Canadian cannabis growers could soon have another type of customer: researchers in the US.
Rolling Stone reported Wednesday that the Trump administration has granted Canadian licensed producer Tilray permission to provide cannabis to scientists in California.
The new deal that was approved by the Drug Enforcement Agency with cannabis firm Tilray Inc. will allow the Canadian company to provide the University of California San Diego’s Center for Medicinal Cannabis Research with capsules that contain CBD and THC, even as Canadians involved in the marijuana industry could be barred from ever legally entering America again. But marijuana advocates say this first of its kind agreement opens the door for other domestic research institutions to access Canadian or other foreign grown marijuana.
US lawmakers had mixed feelings about the announcement:
“So I guess on one hand I’m pleased that they’re even allowing further testing,” Rep. Eric Swalwell (D-CA) tells Rolling Stone. “But on the other hand, I think this just illustrates how backwards our marijuana policy is in America and how limited, you know, the supply is for scientists to study the medicinal benefits of marijuana.”
With the attorney general staunchly opposed to marijuana and the president himself repeatedly saying he supports state’s rights to choose their own pot policies, the California congressman says this further highlights the ineptitude of this administration.
Read the full story at Rolling Stone. [Full disclosure: Leafly and Tilray are both owned by Privateer Holdings.]
Trinity Bellwoods Park First Legal Smoke Out
One of the city’s most adorable and popular park hang-outs saw a cannabis friendly invasion all day–but things really got lit at 420. Trinity Bellwoods Park, which has always been a great spot to “chill” in the city, (especially if your spending the day cruising Queen St W shops) hosted its First Legal Smoke session. Home of farmers markets, dog days and pumpkin parades, Bellwoods, as it is affectionately nicknamed, replaced the more typical smoke out location at Yonge and Dundas square this year.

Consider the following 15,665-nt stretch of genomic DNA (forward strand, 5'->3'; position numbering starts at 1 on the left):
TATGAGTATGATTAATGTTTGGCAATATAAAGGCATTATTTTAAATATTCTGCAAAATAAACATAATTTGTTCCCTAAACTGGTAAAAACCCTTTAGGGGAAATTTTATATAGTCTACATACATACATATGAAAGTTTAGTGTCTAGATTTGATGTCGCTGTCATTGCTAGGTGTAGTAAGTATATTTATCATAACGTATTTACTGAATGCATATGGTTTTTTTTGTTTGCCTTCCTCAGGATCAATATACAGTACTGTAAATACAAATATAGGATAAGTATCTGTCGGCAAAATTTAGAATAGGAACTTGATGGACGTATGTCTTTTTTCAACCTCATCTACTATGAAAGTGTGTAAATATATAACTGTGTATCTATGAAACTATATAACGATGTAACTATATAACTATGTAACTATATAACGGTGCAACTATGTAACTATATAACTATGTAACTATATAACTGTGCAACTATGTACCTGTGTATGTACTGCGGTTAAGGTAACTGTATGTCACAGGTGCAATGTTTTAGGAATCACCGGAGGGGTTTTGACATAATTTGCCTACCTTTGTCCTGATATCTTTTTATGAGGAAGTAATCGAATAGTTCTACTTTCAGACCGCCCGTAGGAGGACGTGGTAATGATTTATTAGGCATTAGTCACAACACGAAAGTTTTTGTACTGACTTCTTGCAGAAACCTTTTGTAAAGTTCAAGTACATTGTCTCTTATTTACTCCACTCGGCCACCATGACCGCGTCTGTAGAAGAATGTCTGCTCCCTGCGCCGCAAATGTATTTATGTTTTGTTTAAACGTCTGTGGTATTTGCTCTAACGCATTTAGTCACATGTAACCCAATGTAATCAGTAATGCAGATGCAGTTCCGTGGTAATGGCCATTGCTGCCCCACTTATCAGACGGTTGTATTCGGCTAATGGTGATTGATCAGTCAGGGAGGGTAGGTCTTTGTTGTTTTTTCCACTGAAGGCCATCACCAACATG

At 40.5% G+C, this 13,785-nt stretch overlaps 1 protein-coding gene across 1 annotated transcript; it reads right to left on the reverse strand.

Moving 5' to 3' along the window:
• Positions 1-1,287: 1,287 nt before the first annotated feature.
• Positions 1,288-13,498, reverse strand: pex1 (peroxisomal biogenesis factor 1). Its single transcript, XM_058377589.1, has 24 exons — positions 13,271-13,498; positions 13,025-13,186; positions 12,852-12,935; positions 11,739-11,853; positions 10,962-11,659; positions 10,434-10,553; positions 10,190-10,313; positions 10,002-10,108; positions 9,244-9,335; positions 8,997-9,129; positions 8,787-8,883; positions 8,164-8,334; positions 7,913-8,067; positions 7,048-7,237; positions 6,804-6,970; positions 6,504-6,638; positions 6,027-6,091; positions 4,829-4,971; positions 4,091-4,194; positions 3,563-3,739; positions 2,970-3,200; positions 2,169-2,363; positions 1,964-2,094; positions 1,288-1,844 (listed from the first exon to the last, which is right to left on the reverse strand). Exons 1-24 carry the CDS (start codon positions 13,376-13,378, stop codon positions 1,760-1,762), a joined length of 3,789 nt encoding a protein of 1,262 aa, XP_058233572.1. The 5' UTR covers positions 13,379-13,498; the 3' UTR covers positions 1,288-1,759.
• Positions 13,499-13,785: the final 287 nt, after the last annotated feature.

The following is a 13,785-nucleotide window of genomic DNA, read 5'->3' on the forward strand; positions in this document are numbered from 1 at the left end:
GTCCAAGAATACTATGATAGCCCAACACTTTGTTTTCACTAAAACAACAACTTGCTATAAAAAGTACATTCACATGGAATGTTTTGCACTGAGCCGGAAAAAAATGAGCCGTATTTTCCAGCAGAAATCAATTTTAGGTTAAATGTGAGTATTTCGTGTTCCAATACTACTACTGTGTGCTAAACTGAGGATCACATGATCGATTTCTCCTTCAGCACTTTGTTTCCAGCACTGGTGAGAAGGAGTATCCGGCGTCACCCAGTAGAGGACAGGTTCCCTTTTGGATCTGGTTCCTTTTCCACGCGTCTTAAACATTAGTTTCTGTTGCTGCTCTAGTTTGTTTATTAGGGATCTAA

Despite some chilly weather a group of more than a hundred attendees danced to a mix of house music and pop songs in a slight rain and warmed up with free hot chocolate and muffins in the lead up to 4:20.
The diversity that is typical of Bellwoods came to represent while families and joggers passed by commemorative shirts sales and pamphlets breaking down The Cannabis Act.
Steve, who told me he was happy legalization was upon us because he had wished his father would have considered it for pain in his last few months of life, decide to come down to Trinity Bellwoods not only to celebrate–but to be there to start conversations, especially for anyone who has any questions about the new regulations and market. “I’m invested myself” he explained, “and I want all people to feel comfortable with the changes–even these families with children walking by.”
While some were there to watch most people came to the meet-up, cannabis in tow (not an easy feat in day one Ontario with no retail stores and a frequently down website) ready to light up at exactly 4:20.
The rain stopped, the sky turned blue and somewhere between 4:20 or 4:21 there was a smoke cloud over the park. There was no countdown–only cheers.
While most people had their own doobies (some the size of baseball bats) everyone stood in circles, some big, some small, and shared their’s when the time came. Truly a community event fitting for Bellwoods.
People watching at its finest–the vibe was fun, inclusive and accessible. A huge bong mascot danced with a kangaroo smoking a joint and many revelers were in canna-costumes for the occasion (you know–green wigs, leafy leis, the lot!).
Overheard at Trinity Bellwoods Park First Legal Smoke Out
“They’re legalizing weed tomorrow.” –confused passerby
“Would you rather live in space or underwater?” –asked to a group moments after 4:20